Upside Down World: Early European Impressions of Australia’s Curious Animals
National Library of Australia, $39.95 pb, 268 pp, 97880642277060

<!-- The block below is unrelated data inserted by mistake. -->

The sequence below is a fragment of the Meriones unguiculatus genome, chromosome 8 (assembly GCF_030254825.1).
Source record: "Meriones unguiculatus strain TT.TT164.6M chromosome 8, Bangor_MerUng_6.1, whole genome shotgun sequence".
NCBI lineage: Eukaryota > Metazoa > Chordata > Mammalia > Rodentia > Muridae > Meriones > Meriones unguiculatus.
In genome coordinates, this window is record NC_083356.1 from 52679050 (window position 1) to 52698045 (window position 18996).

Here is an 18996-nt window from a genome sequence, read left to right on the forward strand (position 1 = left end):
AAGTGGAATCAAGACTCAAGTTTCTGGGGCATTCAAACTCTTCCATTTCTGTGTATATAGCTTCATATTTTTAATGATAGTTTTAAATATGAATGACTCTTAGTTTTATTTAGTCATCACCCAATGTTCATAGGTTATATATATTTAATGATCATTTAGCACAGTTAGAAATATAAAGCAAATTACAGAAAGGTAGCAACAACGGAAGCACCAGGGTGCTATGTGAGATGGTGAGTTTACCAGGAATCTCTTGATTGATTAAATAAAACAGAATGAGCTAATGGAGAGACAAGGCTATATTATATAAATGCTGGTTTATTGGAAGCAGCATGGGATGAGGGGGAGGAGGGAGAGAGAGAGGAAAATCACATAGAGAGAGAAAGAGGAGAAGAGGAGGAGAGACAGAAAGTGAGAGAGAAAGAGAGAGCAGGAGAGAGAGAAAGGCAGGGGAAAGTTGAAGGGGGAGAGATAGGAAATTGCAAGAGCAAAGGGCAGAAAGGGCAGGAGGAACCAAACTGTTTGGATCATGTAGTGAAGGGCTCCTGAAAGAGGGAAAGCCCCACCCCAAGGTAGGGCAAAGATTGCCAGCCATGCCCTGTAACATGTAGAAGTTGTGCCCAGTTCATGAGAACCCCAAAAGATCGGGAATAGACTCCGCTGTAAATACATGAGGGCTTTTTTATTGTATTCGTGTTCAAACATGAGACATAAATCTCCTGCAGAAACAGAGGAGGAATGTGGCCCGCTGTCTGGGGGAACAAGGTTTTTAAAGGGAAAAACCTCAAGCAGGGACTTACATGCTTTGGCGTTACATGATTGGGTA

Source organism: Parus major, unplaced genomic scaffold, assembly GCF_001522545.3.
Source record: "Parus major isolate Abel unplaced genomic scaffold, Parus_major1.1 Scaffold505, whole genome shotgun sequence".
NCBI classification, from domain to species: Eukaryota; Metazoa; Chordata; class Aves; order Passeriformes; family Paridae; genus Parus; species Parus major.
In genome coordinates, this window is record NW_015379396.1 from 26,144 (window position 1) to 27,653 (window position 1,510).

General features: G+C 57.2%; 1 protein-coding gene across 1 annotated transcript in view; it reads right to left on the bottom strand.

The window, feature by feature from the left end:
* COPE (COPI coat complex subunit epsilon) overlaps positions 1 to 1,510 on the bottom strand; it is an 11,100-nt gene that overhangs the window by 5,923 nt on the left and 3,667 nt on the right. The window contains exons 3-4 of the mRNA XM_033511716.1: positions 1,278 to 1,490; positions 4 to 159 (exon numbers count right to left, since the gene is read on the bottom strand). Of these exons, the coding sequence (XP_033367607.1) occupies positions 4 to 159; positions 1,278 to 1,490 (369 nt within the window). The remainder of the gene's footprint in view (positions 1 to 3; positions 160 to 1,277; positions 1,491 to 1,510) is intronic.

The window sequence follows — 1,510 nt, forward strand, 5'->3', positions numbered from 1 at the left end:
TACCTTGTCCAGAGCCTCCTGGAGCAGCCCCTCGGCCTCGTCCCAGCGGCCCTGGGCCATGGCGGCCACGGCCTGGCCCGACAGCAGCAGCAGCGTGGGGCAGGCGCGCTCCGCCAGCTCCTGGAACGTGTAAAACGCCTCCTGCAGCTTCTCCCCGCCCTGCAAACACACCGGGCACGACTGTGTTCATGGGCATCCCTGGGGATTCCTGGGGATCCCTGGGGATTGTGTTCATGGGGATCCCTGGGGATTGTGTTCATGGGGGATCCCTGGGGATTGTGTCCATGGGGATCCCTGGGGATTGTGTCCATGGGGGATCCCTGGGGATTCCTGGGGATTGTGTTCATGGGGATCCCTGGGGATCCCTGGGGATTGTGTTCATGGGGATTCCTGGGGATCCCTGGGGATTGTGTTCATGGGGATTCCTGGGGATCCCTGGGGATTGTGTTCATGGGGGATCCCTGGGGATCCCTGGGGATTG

In this age of throwaway digital images it is easy to forget that before the late nineteenth century the only means of conveying a visual image of an object or place was by drawing its likeness. For this reason, well-funded exploratory expeditions often included an artist whose role was to illustrate new and interesting people, landscapes, geological features, animals and plants. Australian examples include George Raper and John Hunter, officers on the First Fleet. The Baudin Expedition had Charles-Alexandre Lesueur; Mathew Flinders took botanist and artist Robert Brown; and Major Thomas Mitchell was himself a competent sketcher. The Victorian Exploration Expedition (Burke and Wills) included Ludwig Becker, one of our best natural history artists, who died of scurvy in south-west Queensland while a member of the backup Supply Party. Other artists remained in their studios and earned a living by providing illustrations for scientific journals or the popular press based on specimens, living or dead, which had been sent home by the explorers. Among the best museum-based artists who worked on Australian material were Sarah Stone and Frederick Frohawk, neither of whom, as far as I know, ever set foot in this country.